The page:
This means that the ergonomics of the experience can suit that model of engagement. You can sit back in you sofa with a beer.



    Computers are interactive. When you use a computer you are making decisions constantly.



    This dictates certain ergonomics of operation as well. You tend to be close to the screen so that you can see it clearly, and have an upright seating position.



    It certainly isnt impossible to watch TV on a computer. But the ergonomics of the computer arent really suitable to relaxing and taking part in the passive world that is TV. Computers arent set up to be relaxing, TVs are.



    What this boils down to is that you shouldnt watch TV on your computer and you shouldnt use your computer on a TV. There are certainly exceptions:



    You might only have a computer.

    You might not have enough space for both.



    So there is a limited market for computers that can watch TV. There are also people that will fall into this realm, e.g.: previewing your own movies.



    Why doesnt this apply to music?

    Because you can choose to relax while listening to music, and do nothing else. But you can also enjoy music while being actively engaged in something. Im listening to music right now.



    What does this all lead to?

    The computer needs to be able to project its presence to the TV. The recording/storage device will be a computer. For many people it already is, in the form of DVRs. But you dont want to operate you TV from your computer ( ala airport express ). So there needs to be some sort of remote and a really nice interface on the TV. Tivo does this. But I think Apple have tipped their hand with the Airport Express. The Mac will use a small remote device to push data to the TV. The real issue is how to control it. Is a tablet going to be to complex? Can a remote do everything it needs to?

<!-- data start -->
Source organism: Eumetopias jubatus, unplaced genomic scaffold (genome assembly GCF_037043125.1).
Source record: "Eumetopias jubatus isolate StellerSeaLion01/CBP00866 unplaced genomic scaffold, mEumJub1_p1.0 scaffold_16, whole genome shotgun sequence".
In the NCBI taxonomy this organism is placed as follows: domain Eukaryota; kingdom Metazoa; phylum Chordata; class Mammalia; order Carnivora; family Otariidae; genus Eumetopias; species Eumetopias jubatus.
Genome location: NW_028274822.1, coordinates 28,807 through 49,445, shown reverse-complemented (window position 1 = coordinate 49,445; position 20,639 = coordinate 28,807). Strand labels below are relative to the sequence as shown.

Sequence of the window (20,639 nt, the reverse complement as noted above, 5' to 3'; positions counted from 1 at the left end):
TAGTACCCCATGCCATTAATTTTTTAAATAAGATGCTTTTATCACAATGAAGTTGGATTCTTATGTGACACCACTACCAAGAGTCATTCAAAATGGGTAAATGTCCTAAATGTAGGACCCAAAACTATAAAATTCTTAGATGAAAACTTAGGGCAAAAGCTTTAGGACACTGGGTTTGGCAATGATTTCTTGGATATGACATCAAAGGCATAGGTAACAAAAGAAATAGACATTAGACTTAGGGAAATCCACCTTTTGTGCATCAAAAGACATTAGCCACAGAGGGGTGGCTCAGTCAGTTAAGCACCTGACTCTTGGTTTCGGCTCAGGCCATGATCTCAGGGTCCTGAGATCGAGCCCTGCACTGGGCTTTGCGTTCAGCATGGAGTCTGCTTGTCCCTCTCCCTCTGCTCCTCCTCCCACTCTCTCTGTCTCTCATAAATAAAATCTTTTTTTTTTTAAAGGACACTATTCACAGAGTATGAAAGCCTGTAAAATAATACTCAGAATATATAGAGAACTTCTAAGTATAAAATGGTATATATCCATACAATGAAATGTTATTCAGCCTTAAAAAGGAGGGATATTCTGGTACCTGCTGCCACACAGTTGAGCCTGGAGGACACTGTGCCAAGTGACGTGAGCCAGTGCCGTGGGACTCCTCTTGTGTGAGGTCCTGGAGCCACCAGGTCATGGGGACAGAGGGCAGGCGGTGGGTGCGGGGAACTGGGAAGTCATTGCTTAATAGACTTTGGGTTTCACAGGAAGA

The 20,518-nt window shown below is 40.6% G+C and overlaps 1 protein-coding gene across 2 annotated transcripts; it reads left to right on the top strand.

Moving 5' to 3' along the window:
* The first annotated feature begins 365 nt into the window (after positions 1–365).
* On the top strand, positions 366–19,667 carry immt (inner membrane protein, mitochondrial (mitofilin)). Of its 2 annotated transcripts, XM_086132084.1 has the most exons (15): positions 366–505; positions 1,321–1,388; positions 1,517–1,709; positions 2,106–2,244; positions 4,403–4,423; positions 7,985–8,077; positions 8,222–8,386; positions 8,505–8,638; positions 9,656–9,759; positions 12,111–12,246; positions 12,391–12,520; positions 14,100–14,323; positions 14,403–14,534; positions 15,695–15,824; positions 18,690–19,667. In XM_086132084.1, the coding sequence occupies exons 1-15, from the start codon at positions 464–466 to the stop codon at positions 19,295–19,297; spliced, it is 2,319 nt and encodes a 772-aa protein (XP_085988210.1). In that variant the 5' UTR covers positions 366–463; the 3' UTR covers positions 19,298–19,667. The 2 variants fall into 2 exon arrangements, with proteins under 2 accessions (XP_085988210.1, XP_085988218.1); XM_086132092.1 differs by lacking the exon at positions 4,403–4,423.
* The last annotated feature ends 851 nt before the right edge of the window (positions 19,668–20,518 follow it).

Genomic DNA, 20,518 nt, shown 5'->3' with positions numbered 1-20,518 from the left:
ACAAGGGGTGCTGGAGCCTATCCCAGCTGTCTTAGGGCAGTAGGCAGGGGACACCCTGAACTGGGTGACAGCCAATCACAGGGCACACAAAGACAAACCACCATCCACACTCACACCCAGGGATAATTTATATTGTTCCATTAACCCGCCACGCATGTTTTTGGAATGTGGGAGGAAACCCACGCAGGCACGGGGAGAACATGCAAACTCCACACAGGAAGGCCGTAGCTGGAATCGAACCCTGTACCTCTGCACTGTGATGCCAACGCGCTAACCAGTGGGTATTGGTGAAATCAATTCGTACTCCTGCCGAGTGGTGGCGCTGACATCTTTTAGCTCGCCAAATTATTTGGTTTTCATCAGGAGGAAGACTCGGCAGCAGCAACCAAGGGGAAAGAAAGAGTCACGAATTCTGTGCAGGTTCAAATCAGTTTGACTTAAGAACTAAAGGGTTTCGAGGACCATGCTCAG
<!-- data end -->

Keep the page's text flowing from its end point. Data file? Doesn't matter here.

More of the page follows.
• Reply 20 of 72
    kim kap solkim kap sol Posts: 2,987member
    Quote:

    Originally posted by mmmpie

    You are missing the point.

    Watching TV/Movies is a passive experience. You sit down and watch what someone else has decided to make. You dont have to make any decisions, it isnt interactive.



    This means that the ergonomics of the experience can suit that model of engagement. You can sit back in you sofa with a beer.



    Computers are interactive. When you use a computer you are making decisions constantly.



    This dictates certain ergonomics of operation as well. You tend to be close to the screen so that you can see it clearly, and have an upright seating position.



    It certainly isnt impossible to watch TV on a computer. But the ergonomics of the computer arent really suitable to relaxing and taking part in the passive world that is TV. Computers arent set up to be relaxing, TVs are.



    What this boils down to is that you shouldnt watch TV on your computer and you shouldnt use your computer on a TV. There are certainly exceptions:



    You might only have a computer.

    You might not have enough space for both.



    So there is a limited market for computers that can watch TV. There are also people that will fall into this realm, e.g.: previewing your own movies.



    Why doesnt this apply to music?

    Because you can choose to relax while listening to music, and do nothing else. But you can also enjoy music while being actively engaged in something. Im listening to music right now.





    You say all this as though they are facts...they're not. TV could become an interactive experience like I said earlier...it doesn't need to remain a passive experience. And a recent survey shows that a shitload of people watch TV while they're using the computer. So bringing TV *TO* the computer is *NOT* the limited market you make it out to be.



    As computer monitors get bigger, I see less and less reasons why TVs and computers should be separate products. Your lack of foresight, mmmpie, makes it clear that there are people like you out there stunting technology expansion/growth.